OIA Red West preview

Fred Padrones will see the ball coming his way a lot more this season. Photo by Dennis Oda of the Star-Advertiser.

(Full preview of football teams in the OIA Red West.)

Life in Wahiawa is a different tone, shade, taste, flavor.

However the most loyal Leilehua Mules football fan perceives it, Life After Manley has begun.


The “Man Child,” Andrew Manley, is now quarterback at New Mexico State after 2 1/2 years of miraculous comebacks and magical, momentum-changing works of, well, art. Just about every time he and the Mules were backed into a corner, fans on both sides of the stadium expected something breathtaking out of the gunner. More often than not, it was a comeback win by Leilehua.

Now, though, the Mules are in transition and the West has a distinctly different look and feel this fall. Can Leilehua return to the state final? Nothing is impossible with Nolan Tokuda and his staff in charge. But the rest of the Oahu Interscholastic Association Red West can smell blood, and the chase is officially on.

There isn’t a weak link in the chain. Even Nolan Tokuda looks at Mililani as the top dog.

“The road goes through them. They’re definitely loaded now,” the Leilehua coach said. “Two years ago, we won the JV title, but our only loss was to Mililani, and they didn’t have Trent (McKinney) then.”

Leilehua foes can bank on one thing: the excitement may come from the defensive side of the ball. A deep unit of versatile athletes gives defensive coordinator Mark Kurisu plenty of ingredients in his kitchen.

“I see it at practice. Coach Mark draws it up for me after and it’s still tough,” Mules coach Nolan Tokuda said. “Eleven guys within seven yards of the snap. Our defense is what I really feel good about.”

Here’s a look at the division.

OIA Red West

Aiea

Coach: Wendell Say

Last year: 9-4 (7-3 OIA White)

On paper: Freddy Taliulu returns at quarterback for a run-and-shoot offense that doesn’t often ring up gaudy stats, but is highly effective thanks to Taliulu’s gritty leadership and smarts. Running backs Otto-Titan Salausa and Anae Vaa are rugged ballcarriers.

Vaa is also seeing action at wide receiver.

“He’s like (former Campbell slotback) Samson Anguay with more size,” Tokuda said.

Center Tuafale Faatoafe and left guard Zachery Mauga are entrenched and young; both are juniors.

Ilalio Sio, a senior nose guard, keys the defensive line, which includes defensive end Max Maafala-Maiava.

Aiea got a helping hand when Taylor Taliulu, Freddy’s cousin, transferred in from Kamehameha. Taliulu, Kainoa Raguindin and Chucky Kaahanui man a solid secondary.

Skinny: The move up from Division II will test Na Alii’s staying power. With a roster of 66 players, they should have enough depth to stay with powerhouses like Leilehua, Mililani and Waianae.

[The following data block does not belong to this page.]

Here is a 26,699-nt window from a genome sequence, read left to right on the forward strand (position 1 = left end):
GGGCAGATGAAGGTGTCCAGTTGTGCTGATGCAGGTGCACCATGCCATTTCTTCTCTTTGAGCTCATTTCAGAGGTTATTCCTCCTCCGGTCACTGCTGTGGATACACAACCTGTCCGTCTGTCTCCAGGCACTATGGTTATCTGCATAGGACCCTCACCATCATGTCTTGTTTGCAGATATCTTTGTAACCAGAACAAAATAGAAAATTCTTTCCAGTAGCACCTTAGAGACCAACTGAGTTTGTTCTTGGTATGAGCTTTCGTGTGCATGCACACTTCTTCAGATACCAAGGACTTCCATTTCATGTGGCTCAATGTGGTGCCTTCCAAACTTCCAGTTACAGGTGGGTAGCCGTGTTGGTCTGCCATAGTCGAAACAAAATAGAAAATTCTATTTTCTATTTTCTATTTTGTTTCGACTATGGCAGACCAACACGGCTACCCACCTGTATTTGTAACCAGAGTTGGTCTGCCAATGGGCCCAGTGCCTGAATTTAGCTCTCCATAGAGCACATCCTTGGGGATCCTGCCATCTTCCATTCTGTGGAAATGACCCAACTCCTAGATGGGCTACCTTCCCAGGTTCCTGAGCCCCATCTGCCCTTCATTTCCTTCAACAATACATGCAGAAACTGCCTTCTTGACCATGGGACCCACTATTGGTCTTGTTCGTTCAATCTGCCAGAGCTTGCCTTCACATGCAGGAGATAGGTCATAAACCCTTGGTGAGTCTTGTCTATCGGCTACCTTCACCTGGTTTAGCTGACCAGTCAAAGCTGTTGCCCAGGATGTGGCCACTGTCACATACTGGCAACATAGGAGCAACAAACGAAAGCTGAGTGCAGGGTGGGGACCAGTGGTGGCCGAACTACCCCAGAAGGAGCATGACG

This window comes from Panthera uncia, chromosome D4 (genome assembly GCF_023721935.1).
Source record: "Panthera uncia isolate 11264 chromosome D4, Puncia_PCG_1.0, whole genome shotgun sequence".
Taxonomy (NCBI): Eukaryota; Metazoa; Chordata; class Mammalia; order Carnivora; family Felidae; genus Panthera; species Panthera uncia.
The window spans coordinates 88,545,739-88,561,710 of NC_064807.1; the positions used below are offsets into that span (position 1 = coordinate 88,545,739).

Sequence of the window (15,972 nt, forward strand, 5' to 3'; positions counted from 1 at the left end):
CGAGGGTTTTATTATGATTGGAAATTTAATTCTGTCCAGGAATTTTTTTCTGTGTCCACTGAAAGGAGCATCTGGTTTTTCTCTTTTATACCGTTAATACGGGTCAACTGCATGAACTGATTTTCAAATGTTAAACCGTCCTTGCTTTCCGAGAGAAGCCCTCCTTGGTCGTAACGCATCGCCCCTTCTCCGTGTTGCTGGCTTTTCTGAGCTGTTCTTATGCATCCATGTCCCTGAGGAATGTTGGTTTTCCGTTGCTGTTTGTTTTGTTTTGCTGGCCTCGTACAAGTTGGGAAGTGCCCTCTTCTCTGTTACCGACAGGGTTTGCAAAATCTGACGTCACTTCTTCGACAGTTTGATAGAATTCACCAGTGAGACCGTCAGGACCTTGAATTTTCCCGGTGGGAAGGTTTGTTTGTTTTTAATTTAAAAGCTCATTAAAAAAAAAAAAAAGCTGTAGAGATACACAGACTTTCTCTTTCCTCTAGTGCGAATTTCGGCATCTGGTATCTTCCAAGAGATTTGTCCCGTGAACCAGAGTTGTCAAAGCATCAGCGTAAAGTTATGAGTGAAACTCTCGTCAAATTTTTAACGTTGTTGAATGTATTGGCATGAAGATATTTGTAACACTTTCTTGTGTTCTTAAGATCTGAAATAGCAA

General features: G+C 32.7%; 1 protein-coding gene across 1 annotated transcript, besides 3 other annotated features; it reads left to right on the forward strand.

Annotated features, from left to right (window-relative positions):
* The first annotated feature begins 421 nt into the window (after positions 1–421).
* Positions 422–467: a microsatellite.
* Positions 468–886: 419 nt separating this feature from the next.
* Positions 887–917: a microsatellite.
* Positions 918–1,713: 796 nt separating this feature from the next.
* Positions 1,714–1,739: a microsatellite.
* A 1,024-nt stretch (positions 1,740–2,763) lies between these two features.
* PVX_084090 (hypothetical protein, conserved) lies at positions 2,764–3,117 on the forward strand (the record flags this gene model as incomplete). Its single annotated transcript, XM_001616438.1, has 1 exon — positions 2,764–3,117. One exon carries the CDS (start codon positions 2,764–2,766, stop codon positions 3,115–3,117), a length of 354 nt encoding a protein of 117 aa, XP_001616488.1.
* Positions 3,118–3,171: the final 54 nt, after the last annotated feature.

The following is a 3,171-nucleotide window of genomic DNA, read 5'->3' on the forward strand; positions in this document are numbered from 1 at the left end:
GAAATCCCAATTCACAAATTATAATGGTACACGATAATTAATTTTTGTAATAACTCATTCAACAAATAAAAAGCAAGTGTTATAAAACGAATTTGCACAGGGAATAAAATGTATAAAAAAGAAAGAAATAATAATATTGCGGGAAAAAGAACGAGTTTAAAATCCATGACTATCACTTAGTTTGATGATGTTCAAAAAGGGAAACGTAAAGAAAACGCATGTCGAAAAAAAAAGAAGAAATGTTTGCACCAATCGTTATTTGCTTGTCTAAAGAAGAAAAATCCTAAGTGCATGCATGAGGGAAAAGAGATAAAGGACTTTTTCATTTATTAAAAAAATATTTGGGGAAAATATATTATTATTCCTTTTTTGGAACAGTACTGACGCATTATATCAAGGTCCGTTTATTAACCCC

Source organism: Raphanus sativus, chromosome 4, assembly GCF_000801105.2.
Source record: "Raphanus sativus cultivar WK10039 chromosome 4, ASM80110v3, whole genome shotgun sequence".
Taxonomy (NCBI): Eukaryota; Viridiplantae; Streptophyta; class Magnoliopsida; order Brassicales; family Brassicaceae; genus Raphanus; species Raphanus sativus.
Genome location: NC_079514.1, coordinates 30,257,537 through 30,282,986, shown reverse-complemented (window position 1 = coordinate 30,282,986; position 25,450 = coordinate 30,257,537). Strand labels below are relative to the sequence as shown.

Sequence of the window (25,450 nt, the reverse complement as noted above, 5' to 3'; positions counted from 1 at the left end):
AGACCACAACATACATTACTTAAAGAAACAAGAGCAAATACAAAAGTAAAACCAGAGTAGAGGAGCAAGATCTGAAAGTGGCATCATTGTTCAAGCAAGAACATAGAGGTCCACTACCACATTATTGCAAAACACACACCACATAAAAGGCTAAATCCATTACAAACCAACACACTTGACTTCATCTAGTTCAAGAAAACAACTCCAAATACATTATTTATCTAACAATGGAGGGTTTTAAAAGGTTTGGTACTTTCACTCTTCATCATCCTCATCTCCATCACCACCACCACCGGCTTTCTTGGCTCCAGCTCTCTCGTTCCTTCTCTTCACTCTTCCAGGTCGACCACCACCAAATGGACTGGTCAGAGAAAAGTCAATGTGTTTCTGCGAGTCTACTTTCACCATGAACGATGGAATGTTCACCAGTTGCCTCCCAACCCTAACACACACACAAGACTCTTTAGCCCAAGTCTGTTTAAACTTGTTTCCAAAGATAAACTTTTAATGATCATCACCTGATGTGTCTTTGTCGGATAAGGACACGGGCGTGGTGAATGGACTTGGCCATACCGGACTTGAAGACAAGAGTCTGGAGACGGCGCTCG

X factor: Two years ago, Aiea lost offensive coordinator Amosa Amosa, who took over at his alma mater, Campbell. This season, OC and quarterbacks coach Bobby George moved over to Mililani. Can Aiea withstand those losses?

Campbell

Coach: Amosa Amosa

Last year: 3-6 (2-5 OIA Red)

On paper: The year got off to a rough start when quarterback Maika Ulufale transferred to Radford, leaving Amosa without his returning starter at the steering wheel of the run-and-shoot offense. Justin Tago (12-for-26, 84 yards) and Nilo Agbayani-Omalza (1-for-5, 4 yards) combined for a touchdown pass and four picks in last week’s 26-7 nonconference loss to Farrington.

Skinny: The Sabers will miss playmakers like Samson Anguay (Hawaii), but have a history of developing productive athletes.

X factor: Amosa’s history as an offensive coordinator (Aiea) before arriving at Campbell is lined with superb players. But it all comes down to timing and precision in the run-and-shoot.

Kapolei

Coach: Darren Hernandez

Last year: 5-4 (4-3 OIA Red)

On paper: Running back Keaka Fernandez bolted for 253 yards in two scrimmages against Red East squads.

The strength of the squad may be on defense, where Toali‘i Scanlan, a 6-1, 240-pound senior, patrols at outside linebacker and defensive end. Seth Roman (6-0, 190) is a key to the unit at safety.

The offensive line is led by center Manuia Ioane (5-10, 265) and left guard Samson Kaleikini (6-5, 270).

Skinny: The pieces are there, but putting it all together will take time for the Hurricanes and their intricate spread option offense. Last week’s 14-7 nonconference loss to Pearl City was telling enough. With new quarterbacks (Troy Kamachi, Keaka Napuelua-Ah Yee), patience is required as they learn the nuances under recently-returned offensive coordinator Michael Carter.

X factor: If there’s a time to lose, particularly when it’s an upset, it would be early rather than late. Last week’s loss could serve as a wake-up call for the Hurricanes. This weekend’s matchup with Punahou — where Hernandez’s son Zachary plays — should be interesting.

Leilehua

Coach: Nolan Tokuda

Last year: 9-4 (7-2 OIA Red)

On paper: Before Manley, even before Bryant Moniz (now starting at UH), Leilehua played bone-crunching defense. The new-look defense will allow some hybrid looks and maximize the athleticism of several players.


The defensive front of Melei Penitito (6-1, 200), Tuaato Matai (6-0, 235), Isaako Laun John (5-9, 220) and two-way starter Ezek Kupa Suivaaia (6-3, 280) is all new to starting, but has great promise.

Austin Schmidt (5-11, 210), Darric Matsumiya (6-0, 190) and Alakai Belisario (5-11, 190) are part of the linebacking group that can switch into coverage in an instant.

DaQuan Wyatt (6-0, 165) and Derek Cunningham (5-9, 160) could see a lot of one-on-one scenarios as the rest of the defense tries to create chaos.

Safety Ryan Pasoquen (6-1, 170) is key to the attack.

“This guy’s a Division I safety,” Tokuda said. “He’s like (former Punahou safety) Brian Suite with great hands and good closing speed. He’s a missile.”